Alfonso was a pious prince. He introduced the Cistercians to Spain by founding a monastery at Fitero. He adopted a militant attitude towards the Moors of al-Andalus, especially the Almoravids.
From 1139, Alfonso led a series of expeditions subjugating the Almoravids. He took the fortress of Oreja near Toledo and, as the Chronica Adefonsis Imperatoris tells it:
Alfonso VII of León
. . . early in the morning the castle was surrendered and the towers were filled with Christian knights, and the royal standards were raised above a high tower. Those who held the standards shouted out loud and proclaimed "Long live Alfonso, emperor of León and Toledo!"
Alfonso VII of León
In 1146, the Almohads invaded and he was forced to refortify his southern frontier and come to an agreement with the Almoravid Ibn Ganiya for their mutual defence.
In 1144, Alfonso advanced as far as Córdoba. When Pope Eugene III preached the Second Crusade, Alfonso VII, with García of Navarre and Ramon Berenguer, led a mixed army of Catalans and Franks, with a Genoese-Pisans navy, in a crusade against the rich port city of Almería, which was occupied in October 1147. It was Castile's first Mediterranean seaport. In 1157, Almería entered into Almohad possession. Alfonso was returining from an expedition against them when he died in pass of Muradel in the Sierra Morena, possibly at Viso del Marqués (Ciudad Real).
Alfonso was at once a patron of the church and a protector, if not a supporter of, the Moslems, who formed a large portion of his subjects. His reign ended in an unsuccessful campaign against the rising power of the Almohads. Though he was not actually defeated, his death in the pass, while on his way back to Toledo, occurred in circumstances which showed that no man could be what he claimed to be — "king of the men of the two religions."
Furthermore, by dividing his realm between his son, he ensured that Christendom would not present the new Almohad threat with a united front.
In November 1128, he married Berenguela, daughter of Ramon Berenguer III. She died in 1149.
In 1152, Alfonso married Richeza of Poland, the daughter of Ladislaus II the Exile. They had a daughter, Sancha (1155-1208), the wife of Alfonso II of Aragón.
By his mistress, an Asturian noblewoman named Guntroda, he had an illegitimate daughter, Urraca, who married García VI of Navarre.
He died on 21 August 1157 at La Fresneda, Teruel, Aragon; and was buried in the Catedral De Toledo, Toledo, Castile.
Berenguela of Barcelona. Queen of Castile and Leon. [Chart A11].
Born in 1112; daughter of RAMON Berenguer III and Maria (Marie) RODRIGUEZ (RUIZ) de VIVAR. She died in 1149.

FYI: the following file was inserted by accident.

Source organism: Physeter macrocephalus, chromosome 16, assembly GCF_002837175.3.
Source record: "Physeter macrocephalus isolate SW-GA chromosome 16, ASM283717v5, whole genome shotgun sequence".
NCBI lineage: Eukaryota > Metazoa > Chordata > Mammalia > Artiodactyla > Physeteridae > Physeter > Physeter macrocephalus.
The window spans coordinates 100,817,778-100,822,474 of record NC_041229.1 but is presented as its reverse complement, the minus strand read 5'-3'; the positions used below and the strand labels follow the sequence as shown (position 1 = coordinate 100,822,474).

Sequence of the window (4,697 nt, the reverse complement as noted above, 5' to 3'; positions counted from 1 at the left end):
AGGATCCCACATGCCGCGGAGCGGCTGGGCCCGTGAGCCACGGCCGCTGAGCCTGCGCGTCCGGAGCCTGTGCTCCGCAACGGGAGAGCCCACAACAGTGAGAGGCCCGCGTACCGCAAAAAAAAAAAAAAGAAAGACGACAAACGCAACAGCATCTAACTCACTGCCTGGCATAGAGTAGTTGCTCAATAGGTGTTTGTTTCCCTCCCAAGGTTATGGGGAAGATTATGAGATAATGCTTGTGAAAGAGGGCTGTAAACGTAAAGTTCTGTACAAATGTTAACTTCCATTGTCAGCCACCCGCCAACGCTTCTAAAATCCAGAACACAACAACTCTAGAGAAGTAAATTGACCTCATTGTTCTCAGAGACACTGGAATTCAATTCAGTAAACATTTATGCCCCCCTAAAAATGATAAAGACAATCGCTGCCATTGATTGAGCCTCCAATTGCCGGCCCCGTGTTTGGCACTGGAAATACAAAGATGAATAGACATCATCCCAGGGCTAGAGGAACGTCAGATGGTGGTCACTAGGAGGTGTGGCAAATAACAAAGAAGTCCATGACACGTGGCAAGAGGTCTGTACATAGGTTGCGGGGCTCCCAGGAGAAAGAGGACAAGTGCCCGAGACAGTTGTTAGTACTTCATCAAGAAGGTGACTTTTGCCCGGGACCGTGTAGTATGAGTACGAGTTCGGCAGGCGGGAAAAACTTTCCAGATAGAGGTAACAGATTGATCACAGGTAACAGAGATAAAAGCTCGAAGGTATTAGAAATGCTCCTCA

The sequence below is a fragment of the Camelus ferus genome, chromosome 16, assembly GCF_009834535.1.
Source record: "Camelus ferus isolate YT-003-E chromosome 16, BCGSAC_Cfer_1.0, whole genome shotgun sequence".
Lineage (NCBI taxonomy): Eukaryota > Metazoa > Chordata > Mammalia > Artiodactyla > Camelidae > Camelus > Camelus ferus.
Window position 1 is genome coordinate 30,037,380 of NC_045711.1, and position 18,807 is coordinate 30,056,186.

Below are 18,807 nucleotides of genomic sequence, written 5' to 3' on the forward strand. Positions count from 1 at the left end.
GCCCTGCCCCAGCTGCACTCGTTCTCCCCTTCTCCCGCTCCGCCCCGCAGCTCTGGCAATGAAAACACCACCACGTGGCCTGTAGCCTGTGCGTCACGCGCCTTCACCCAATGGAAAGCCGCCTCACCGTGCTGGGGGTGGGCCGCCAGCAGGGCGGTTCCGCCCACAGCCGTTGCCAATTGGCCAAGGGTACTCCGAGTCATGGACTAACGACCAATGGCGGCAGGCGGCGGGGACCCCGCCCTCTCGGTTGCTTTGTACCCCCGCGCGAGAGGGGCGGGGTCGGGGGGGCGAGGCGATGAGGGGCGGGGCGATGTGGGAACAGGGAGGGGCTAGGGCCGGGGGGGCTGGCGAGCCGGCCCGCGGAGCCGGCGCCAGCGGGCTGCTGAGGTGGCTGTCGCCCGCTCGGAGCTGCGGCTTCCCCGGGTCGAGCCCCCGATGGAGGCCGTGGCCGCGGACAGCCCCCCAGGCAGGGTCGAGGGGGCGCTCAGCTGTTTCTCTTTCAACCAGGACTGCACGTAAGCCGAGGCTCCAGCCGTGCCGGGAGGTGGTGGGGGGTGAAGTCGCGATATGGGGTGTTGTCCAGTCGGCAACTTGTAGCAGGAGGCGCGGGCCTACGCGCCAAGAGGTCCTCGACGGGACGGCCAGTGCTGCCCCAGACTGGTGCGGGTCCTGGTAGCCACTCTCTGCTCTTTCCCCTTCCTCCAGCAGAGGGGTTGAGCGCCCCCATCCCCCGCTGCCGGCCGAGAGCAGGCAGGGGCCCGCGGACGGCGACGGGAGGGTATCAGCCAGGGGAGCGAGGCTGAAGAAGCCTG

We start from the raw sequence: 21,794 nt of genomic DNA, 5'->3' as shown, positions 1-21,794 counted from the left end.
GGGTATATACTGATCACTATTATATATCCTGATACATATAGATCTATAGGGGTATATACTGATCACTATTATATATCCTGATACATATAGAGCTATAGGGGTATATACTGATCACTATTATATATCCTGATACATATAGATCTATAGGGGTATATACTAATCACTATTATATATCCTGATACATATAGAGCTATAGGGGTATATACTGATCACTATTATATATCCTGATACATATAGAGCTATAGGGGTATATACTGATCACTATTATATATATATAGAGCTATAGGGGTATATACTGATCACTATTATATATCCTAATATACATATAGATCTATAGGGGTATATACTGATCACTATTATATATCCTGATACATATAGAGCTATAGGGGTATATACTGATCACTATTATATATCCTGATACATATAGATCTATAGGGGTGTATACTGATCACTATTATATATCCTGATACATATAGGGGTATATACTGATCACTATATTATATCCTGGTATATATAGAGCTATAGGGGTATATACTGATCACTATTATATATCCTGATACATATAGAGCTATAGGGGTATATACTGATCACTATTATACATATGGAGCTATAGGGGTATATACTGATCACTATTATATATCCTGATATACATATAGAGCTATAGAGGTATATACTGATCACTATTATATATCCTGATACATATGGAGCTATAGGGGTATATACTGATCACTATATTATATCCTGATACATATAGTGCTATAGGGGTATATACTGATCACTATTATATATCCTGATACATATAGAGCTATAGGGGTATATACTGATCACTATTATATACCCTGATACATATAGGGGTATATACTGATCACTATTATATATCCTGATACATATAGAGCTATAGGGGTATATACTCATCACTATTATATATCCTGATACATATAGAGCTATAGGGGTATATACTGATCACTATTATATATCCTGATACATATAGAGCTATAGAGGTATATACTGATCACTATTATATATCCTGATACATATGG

CHILDREN of ALFONSO VII, Emperor of Spain and Berenguela of Barcelona:
- Sancho III, King of Castile. (el Deseado). Born in 1134 at Leon, Spain. He married Blanca, Princess of Navarra. He died on 31 January (1151)(in 1158) at Toledo, Spain.
- FERDINAND II, King of León. [Chart A11]. (1137-1188)
- Sancha. Born about 1137-1138 at Toledo, Castile. She married Sancho V (VI) Garcia, King of Navarre. She died on 5 August (1177)(1179).
- Constance of CASTILE. Born (after 1140)(in 1141). She married Louis VII, the Younger, King of FRANCE before 18 November 1153. She died 4 October 1160. Constance married Louis VII the son of Louis VI, the Fat, and Adelaide of Savoy de Maurienne, before 18 November 1153. (Louis VII the Younger of France Capet was born circa 1120 and died on 18 Sep 1180 in Paris, France.)
Richeza of Poland. (Rixa).
daughter of LADISLAUS II (Uladislav), the Exile, and Sophia. She married Alfonso VII.
CHILDREN of ALFONSO VII, Emperor of Spain and Richeza:
- SANCHA. Born 21 Sep 1154 at Toledo, Castile. She married Alfonso II, The Chaste, King of Aragón. She died on 9 November 1208 at Monasterio De Jaen, Jaen, Spain.
CHILDREN of ALFONSO VII, King of Leon and Castile, and Guntroda:
- Urraca, who married García VI of Navarre.
- [S1]. Wikipedia, The Free Encyclopedia. QUOTES as sources: a) Arnaldo, Bishop of Astorga, who wrote an account of Alfonso VII's life and reign known as the Chronica Adefonsi Imperatoris.
- [S2]. http://www.american-pictures.com/genealogy/persons/per09941.htm
- [S3]. http://archiver.rootsweb.com/th/read/GEN-MEDIEVAL/2003-02/1044118536
- [S4]. http://nygaard.50g.com/files/4233.htm